(H. Y.) was elected to Congress in 1832, but died of consumption RANCE, ARMAND JEAN LE BOUTHILLIER DE. See at Philadelphia before he took his seat, 24th May 1833. TRAPPISTS.

His last will was disputed in the law courts, and the jury RANDERS, a town of Denmark, at the head of an returned a verdict that in the later years of his life he amt in the province of North Jutland (Nörrejylland), on

was not of sane mind. the Gudenaa, about 8 miles above its junction with Randers

Among several biographies of Randolph mention may be made Fjord, an inlet of the Cattegat. It is situated on the of that by Hugh A. Garland, New York, 1850 (11th ed., 1857), and railway that runs south by Aarhuus to Fredericia, and has that by Henry Adams, forming vol. i. of the series of American a branch line (1875) to Grenaa on the coast. Though a

Statesmen, edited by J. T. Morse, junior, Boston, 1883. place of considerable antiquity-being mentioned in 1086

RANDOLPH, THOMAS (1605-1634), an English poet, as the meeting-place of insurgents against Knud, the saint

was born in Northamptonshire in 1605. He was educated -Randers has few remains of old buildings and bears the

at Westminster and Cambridge, and soon gave promise as stamp of a compact modern manufacturing town that owes

a writer of comedy. Ben Jonson, not an easily satisfied its importance to its distilleries, dye-works, carriage-fac- critic, adopted him as one of his “sons.” The case and tories, salt-works, weaving-factories, tan-works, &c. St melody of his verse and the quickness of his wit and Morten's church dates from the 14th century, but has fancy justify the favour with which the youth was received been frequently altered and enlarged down to 1869-70. by the magnates of literature. Unhappily he died under Other buildings are the town-house (1778, restored 1858), thirty in 1634, before his powers had reached their maturthe court-house (1860-62), the infirmary (1870), the alms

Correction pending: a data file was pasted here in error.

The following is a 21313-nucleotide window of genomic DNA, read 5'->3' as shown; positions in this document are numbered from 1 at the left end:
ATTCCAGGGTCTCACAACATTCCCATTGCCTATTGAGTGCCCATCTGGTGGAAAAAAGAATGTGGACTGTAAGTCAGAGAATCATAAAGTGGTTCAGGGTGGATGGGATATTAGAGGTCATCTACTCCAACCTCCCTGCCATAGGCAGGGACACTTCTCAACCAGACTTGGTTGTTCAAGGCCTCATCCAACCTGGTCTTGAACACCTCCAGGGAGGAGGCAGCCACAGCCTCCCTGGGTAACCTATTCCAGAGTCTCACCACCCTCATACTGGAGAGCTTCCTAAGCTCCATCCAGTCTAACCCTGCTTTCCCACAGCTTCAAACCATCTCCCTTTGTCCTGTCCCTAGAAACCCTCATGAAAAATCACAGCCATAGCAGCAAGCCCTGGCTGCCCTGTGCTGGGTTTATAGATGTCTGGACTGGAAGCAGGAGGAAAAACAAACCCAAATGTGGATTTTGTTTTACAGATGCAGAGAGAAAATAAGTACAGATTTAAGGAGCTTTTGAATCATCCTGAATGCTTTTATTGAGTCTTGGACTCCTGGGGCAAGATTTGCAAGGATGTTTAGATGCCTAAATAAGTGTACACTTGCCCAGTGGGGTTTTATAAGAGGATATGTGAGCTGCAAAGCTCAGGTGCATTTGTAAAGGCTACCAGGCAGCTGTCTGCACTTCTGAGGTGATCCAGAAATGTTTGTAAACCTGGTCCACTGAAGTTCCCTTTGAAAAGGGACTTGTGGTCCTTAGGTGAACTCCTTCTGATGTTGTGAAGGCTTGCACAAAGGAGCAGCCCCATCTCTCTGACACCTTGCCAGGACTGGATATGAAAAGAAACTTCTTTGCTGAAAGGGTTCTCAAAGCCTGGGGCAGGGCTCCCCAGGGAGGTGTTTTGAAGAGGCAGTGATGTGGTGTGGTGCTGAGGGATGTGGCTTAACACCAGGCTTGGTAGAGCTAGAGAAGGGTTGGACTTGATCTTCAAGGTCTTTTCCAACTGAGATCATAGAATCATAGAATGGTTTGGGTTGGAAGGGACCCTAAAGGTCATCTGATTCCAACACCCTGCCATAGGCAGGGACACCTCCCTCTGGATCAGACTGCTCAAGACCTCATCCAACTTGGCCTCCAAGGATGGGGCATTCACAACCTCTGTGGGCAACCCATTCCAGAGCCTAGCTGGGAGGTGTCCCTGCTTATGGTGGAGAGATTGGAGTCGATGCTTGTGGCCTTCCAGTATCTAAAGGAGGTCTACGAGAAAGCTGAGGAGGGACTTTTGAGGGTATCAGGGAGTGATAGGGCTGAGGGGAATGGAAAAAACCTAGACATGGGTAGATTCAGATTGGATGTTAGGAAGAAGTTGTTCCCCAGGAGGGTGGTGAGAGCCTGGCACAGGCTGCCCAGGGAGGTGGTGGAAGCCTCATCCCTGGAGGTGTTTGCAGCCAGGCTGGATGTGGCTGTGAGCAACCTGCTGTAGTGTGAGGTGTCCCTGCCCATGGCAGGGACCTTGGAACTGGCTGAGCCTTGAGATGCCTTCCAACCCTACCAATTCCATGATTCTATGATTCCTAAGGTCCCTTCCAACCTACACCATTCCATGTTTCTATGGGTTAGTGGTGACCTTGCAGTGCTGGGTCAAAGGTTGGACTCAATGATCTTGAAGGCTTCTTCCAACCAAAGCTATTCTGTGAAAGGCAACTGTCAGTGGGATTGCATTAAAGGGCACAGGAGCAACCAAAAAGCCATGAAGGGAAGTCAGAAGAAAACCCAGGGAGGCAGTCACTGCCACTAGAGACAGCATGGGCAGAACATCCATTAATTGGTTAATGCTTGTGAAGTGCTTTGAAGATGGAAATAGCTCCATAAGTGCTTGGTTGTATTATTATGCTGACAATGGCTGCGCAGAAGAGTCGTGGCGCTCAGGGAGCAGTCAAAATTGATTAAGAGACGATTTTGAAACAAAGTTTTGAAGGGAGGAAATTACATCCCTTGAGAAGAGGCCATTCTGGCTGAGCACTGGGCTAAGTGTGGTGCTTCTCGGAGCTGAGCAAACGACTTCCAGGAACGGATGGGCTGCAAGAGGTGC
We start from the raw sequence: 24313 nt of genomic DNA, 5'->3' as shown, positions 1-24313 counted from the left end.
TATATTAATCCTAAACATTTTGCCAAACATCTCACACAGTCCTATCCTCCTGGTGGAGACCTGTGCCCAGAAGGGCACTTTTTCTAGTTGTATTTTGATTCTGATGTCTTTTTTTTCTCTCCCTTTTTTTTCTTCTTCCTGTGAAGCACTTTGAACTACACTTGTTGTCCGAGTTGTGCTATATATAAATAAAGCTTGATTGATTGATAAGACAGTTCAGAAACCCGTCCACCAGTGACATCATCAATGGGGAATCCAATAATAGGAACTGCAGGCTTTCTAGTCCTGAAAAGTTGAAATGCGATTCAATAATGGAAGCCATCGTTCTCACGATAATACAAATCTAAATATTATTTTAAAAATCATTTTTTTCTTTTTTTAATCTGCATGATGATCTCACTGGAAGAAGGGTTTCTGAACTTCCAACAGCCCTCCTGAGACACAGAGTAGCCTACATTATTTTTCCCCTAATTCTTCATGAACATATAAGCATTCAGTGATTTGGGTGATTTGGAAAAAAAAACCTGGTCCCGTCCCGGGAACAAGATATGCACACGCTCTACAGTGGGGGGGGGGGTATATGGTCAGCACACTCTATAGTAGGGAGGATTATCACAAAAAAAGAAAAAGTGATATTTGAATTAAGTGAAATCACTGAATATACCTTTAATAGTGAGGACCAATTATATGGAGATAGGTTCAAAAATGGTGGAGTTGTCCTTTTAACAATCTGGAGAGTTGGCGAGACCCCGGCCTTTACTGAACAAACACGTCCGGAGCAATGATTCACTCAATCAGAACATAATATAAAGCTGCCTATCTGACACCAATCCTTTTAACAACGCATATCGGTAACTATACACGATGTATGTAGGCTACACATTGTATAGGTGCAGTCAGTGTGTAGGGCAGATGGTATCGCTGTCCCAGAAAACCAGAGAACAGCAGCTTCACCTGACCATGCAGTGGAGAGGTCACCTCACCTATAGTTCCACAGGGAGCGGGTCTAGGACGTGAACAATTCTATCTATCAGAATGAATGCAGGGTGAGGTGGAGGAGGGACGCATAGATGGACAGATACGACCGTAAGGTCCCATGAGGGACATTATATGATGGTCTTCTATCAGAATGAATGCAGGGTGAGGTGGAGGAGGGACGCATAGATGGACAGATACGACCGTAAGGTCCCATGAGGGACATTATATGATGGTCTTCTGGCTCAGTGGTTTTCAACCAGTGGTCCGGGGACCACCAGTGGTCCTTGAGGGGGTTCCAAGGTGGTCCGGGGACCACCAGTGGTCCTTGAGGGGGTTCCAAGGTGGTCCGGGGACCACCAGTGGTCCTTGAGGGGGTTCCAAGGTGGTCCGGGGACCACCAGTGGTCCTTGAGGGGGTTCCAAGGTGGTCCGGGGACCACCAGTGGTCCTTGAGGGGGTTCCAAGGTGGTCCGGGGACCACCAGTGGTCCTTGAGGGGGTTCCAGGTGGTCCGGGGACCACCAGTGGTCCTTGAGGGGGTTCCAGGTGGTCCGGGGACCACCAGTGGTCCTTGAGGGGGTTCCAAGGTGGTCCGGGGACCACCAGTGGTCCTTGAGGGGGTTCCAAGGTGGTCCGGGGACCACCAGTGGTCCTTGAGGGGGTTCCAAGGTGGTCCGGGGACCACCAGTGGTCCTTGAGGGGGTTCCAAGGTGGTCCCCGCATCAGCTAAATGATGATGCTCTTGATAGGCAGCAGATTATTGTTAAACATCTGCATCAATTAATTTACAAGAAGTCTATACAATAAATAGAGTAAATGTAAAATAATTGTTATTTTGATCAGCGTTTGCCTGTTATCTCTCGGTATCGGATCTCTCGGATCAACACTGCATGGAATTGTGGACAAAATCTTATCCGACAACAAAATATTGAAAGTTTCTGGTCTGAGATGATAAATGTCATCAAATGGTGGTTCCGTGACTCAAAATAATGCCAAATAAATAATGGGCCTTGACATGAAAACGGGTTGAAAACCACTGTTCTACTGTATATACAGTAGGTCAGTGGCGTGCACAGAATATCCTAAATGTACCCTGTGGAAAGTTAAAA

ity. His principal works areThe Muses Looking-Glass, house (1868), the Jewish synagogue (1858), and the high acted before the king and queen ; Aristippus, or the Jovial

a Comedy; Amyntas, or the Impossible Dowry, a pastoral school (1858'; the institution founded by Christian III.). Philosopher ; The Conceited Pedlar ; The Jealous Lovers

, a The population was 11,354 in 1870 and 13,457 in 1880.

Randers is best known in history as the scene of the assassina. Comedy; Iley for Honesty, doren with K’navery, a Comedy; tion of Count Geerts by Niels Ebbesün in 1340. In the Middle and several other poems. His works have recently been Ages it had six churches and four monastic establishments—the edited by W. Carew Hazlitt. oldest a Benedictine nunnery (1170). The Grey Friars' building was turned into a castle (Dronningborg) after the Reformation ; of the province of British Burmah, situated in 16° 47'